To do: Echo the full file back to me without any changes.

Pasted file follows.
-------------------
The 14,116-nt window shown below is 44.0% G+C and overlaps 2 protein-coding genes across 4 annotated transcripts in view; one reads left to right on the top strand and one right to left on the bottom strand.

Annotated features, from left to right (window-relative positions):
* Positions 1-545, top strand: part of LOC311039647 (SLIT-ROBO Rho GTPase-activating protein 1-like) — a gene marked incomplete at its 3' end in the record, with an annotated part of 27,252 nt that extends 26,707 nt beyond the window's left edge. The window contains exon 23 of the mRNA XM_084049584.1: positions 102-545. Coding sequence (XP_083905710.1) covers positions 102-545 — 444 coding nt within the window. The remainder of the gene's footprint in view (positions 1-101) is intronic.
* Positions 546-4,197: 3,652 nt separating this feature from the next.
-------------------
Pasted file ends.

The 14,116-nt window shown below is 44.0% G+C and overlaps 2 protein-coding genes across 4 annotated transcripts in view; one reads left to right on the top strand and one right to left on the bottom strand.

Annotated features, from left to right (window-relative positions):
* Positions 1-545, top strand: part of LOC311039647 (SLIT-ROBO Rho GTPase-activating protein 1-like) — a gene marked incomplete at its 3' end in the record, with an annotated part of 27,252 nt that extends 26,707 nt beyond the window's left edge. The window contains exon 23 of the mRNA XM_084049584.1: positions 102-545. Coding sequence (XP_083905710.1) covers positions 102-545 — 444 coding nt within the window. The remainder of the gene's footprint in view (positions 1-101) is intronic.
* Positions 546-4,197: 3,652 nt separating this feature from the next.